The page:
During a turnaround for a startup with a product ahead of its time in its market is the most difficult effort of any company’s management, product development, and marketing teams to undertake.
It happens. Your failed product launch occurred because the market didn’t get it like you.
Establish companies with other successful product lines, a single new product failure may be a major, but
Products utilizing technology or processes way beyond the understanding and acceptance of their target markets must often be substantially modified to meet the needs and wants of the prospect.
For example, a product can sometimes be scaled back in some way, like the check reader, by eliminating certain features are components to reduce its price, and hopefully to improve its market appeal.
A product or service can also be reduced in scope down to the one or two essential features that are most useful to its potential customer. Or new features may be added to bring the product more in line with market needs.
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As a marketing manager with this kind of problem in a startup or a new product launch, you must make drastic changes in how you present and sell the product. Many of these marketing approaches will require a similar downsizing of your original marketing plan and deliverables.
In the process, you must put aside many of the aspirations you once held in your original vision of the product, in order to make the required changes.
However, if you can keep from losing your sense of idealism in the mission that drove you to join the company or startup in the first place, and instead, view the inevitable compromise. You’ll have to make in the product and its marketing goals as a strategic pullback, not a defeat.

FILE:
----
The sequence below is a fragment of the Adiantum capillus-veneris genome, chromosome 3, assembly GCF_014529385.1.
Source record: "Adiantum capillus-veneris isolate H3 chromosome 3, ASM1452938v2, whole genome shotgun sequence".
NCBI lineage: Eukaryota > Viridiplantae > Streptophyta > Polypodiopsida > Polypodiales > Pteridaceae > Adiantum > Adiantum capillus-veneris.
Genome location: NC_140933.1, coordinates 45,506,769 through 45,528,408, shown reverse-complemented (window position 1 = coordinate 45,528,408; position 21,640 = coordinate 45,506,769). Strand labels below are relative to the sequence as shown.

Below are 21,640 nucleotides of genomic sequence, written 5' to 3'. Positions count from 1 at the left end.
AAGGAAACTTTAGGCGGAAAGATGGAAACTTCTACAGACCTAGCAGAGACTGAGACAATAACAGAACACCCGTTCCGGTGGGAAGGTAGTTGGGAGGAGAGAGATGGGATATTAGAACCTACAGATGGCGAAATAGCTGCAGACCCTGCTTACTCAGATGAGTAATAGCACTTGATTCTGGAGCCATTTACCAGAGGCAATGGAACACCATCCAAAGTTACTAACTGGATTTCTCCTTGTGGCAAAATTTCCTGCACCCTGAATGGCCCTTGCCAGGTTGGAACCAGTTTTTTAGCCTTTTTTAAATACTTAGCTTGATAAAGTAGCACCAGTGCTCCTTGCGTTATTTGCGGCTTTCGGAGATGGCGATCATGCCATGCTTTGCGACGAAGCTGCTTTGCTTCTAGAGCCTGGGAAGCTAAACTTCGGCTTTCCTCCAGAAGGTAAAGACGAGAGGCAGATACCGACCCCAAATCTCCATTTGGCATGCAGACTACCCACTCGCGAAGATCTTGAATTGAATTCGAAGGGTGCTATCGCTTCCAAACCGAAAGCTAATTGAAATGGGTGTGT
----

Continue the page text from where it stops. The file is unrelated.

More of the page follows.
For startups, original goals may only be temporarily deterred, and not compromised out of existence. One day, the full version of the product may return to the market and be embraced by it, with all the exciting technical aspects.
But until then, your current marketing efforts can generate sales and keep your company going so that (and you) may you live to fight another day.
Common changes to marketing strategy and deliverables when a product is retooled
When a startup or established company undergoes a major product retooling, the sales copy and presentation used in the marketing deliverables of your marketing program also face the mass of revision. As the product is changed to make it more saleable for its market, there are examples of three kinds of changes to sales copy and presentation that frequently occur alongside product retooling efforts:
These changes are solid advice for any marketing project. However, many startups (our new product launch) management teams lose touch with their markets because they have become too attached to the notion of touting their products a
These are the very features that made their product to advance brother markets in the first place, and this attachment often carries over to the company’s marketing program, and the deliverables used to sell the product. When the product is retooled, the marketing deliverables that are used to sell the retooled product must also lose this attachment.
Check out Geoffrey Moore’s, the book called “Chasing the Chasm,” it’s a must-read for anyone marketing and selling disruptive products to mainstream customers. This will help understand why failed product launches happen.
Wrap up on failed product launch
Don’t look at a product launch as a failure. No one likes a product flop. So, learn the value of failure and try not to repeat it.
After all, as serial-entrepreneur Richard Branson once said, “don’t be embarrassed by your failures, learn from them and start again.”
With that said, it’s fair to say that not every move you make is going to be a win. So gleaning the positives from your worst moments is a vital skill.
Not only will this recovery process improve your product, but it will also highlight your mistakes and give you a better understanding of your audience. Not a bad return for complete failure, right?
Let us know how you handled it in the comments section below!
Has your brand ever had to recover from a failed product launch?